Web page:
Got a Story to Tell?

"We tell stories to continue ourselves." ~ Ken Burns

Uses for Digital Storytelling in the Classroom

Digital Storytelling as an Effective Instructional Tool for Teachers:

  • to enhance current lessons within a larger unit
  • to facilitate discussion
  • to make abstract or conceptual content more understandable
  • to engage students by including images, audio and video elements in instruction
  • helps students retain new information as well as aids in the comprehension of difficult material

Digital Storytelling as an Effective Learning Tool for Students

  • potent tool for students who are taught to create their own stories
  • to research a topic and then choose a particular point of view
  • to use the library and Internet to research rich, deep content while analyzing and synthesizing a wide range of content
  • to enhanced communications skills by learning to organize their ideas, ask questions, express opinions, and construct narratives
  • to create stories for an audience, and present their ideas and knowledge in an individual and meaningful way

Check out Educational Uses of Digital Storytelling by the University of Houston.

7 Elements in 4 Minutes

Comics in the Classroom

Check out Comics in the Classroom wiki with tons of resources for using Comics in the Classroom!


Toontastic: I love this comic creator and it's now FREE! And...MISD now have it available for download on all of our iPads! Just go to the app catalogue.


BookPress is the best book making app on iPad. It allows anyone to create a storybook, or textbook in minutes. If you can dream it up, this app can help you create it. The books you create can be in quality print or in e-Book format in a matter of minutes. You can even read your new creation in iBooks. The final copy looks just like a gorgeous book from bookstore! One cool feature is the EdCenter that allows you to save the book to the bCloud. This allows you to create a class bookshelf of all of the student-created books!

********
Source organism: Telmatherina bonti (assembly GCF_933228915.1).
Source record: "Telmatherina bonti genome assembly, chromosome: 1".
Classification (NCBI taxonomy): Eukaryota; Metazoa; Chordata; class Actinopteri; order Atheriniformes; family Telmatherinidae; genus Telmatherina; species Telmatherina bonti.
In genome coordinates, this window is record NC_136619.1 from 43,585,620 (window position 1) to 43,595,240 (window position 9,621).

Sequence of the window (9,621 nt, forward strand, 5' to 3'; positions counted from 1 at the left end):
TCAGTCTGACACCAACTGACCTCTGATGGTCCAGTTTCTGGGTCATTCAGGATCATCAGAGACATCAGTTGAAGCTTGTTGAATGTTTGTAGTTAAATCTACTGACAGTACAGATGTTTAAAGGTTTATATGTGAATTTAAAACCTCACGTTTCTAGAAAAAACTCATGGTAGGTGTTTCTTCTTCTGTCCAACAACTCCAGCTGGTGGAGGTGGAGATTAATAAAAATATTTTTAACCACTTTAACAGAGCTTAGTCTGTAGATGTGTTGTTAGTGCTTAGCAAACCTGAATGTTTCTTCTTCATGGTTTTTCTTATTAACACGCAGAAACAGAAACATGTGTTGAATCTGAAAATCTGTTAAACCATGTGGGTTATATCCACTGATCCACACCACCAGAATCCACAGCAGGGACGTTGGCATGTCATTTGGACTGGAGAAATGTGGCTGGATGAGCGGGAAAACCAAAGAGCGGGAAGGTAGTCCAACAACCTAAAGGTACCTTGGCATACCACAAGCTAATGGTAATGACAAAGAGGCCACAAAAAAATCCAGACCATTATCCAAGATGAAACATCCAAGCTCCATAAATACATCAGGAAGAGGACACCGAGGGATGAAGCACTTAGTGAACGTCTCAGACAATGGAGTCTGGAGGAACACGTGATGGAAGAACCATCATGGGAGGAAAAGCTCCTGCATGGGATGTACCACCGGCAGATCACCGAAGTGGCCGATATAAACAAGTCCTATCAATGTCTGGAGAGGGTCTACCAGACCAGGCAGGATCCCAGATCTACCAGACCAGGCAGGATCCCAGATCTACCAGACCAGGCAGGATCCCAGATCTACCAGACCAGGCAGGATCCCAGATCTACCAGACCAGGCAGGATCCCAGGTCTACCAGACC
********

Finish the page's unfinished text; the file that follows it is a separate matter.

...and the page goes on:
Create quick, short animations called Gamis. Tellagami allows students to create an avatar and custom background. The avatar speaks with the student’s voice or via text-to-speech to tell the student-created story. Students can detail information about historical characters, book characters or scenes from a book, teach a concept, recite a poem, speech, or reflect on their learning.

Screen Chomp

Screencast your story with ScreenChomp. Provide students the opportunity to create their own tutorials, short stories, explanations of historical events, details of experiments, or reflections of their learning. Very easy to use for the younger learners!


Videolicious is an app that allows students to shoot short video and make quick edits. This is great for the budding filmmaker or storyteller. Many applications for the classroom with this storytelling of historical events, reflection time for end of unit studies, science experiments, mathematical concepts.


StoryKit is a straightforward way to create a digital storybook. There are a lot of various uses for having students create their own content...maybe their own short textbook on a particular concept! Put them at the center of their learning! Allow them to become authors of their own work! Click here for a link to one teacher's blog post about this app.

A Novel Idea

Use A Novel Idea is a tool for plotting your story and recording bursts of inspiration. Use its simple interface to create your characters, locations, scenes, and novels and then link them together to create your story's plot. Use the Idea feature to quickly jot down your creative sparks and link them to your story elements. Arrange your scenes by dragging and dropping them into place. Add scene goals and objectives for each character


Make storytelling collaborative with Storylines from Edmodo. This app can be connected directly through Edmodo as well. The game is played with 3, 5, 7 or 9 players. The first player picks a word or phrase. The second illustrates it. The third writes the phrase that they think is being illustrated. If you're playing with more than 3 players, the players then alternate between writing the phrase they think is being illustrated and drawing a new illustration. At the end of the game you see the whole chain of text and drawings played out.